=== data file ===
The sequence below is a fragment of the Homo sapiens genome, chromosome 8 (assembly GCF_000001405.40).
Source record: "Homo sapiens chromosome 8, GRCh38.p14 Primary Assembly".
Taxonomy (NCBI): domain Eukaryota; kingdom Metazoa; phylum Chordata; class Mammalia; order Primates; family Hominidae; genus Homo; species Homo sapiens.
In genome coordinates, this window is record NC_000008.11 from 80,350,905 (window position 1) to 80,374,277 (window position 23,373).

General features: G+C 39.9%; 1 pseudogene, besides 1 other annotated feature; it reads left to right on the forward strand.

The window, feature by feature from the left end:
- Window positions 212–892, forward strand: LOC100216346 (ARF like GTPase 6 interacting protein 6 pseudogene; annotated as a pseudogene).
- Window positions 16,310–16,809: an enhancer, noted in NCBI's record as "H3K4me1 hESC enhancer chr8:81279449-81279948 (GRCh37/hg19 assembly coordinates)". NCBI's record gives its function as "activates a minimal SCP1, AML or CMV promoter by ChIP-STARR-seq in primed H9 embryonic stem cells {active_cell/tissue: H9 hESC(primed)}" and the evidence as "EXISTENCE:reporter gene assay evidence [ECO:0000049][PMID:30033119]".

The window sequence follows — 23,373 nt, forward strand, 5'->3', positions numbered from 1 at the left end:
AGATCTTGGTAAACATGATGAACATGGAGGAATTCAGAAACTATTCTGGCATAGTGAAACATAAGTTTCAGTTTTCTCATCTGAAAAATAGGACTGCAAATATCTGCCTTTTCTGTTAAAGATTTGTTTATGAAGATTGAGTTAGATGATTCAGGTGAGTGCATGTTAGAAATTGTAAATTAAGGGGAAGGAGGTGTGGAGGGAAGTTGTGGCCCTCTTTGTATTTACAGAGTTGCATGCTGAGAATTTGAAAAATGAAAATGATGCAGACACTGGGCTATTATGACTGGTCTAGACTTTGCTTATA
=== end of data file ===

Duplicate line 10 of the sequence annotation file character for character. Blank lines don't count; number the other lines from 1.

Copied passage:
AGATCTTGGTAAACATGATGAACATGGAGGAATTCAGAAACTATTCTGGCATAGTGAAACATAAGTTTCAGTTTTCTCATCTGAAAAATAGGACTGCAAATATCTGCCTTTTCTGTTAAAGATTTGTTTATGAAGATTGAGTTAGATGATTCAGGTGAGTGCATGTTAGAAATTGTAAATTAAGGGGAAGGAGGTGTGGAGGGAAGTTGTGGCCCTCTTTGTATTTACAGAGTTGCATGCTGAGAATTTGAAAAATGAAAATGATGCAGACACTGGGCTATTATGACTGGTCTAGACTTTGCTTATA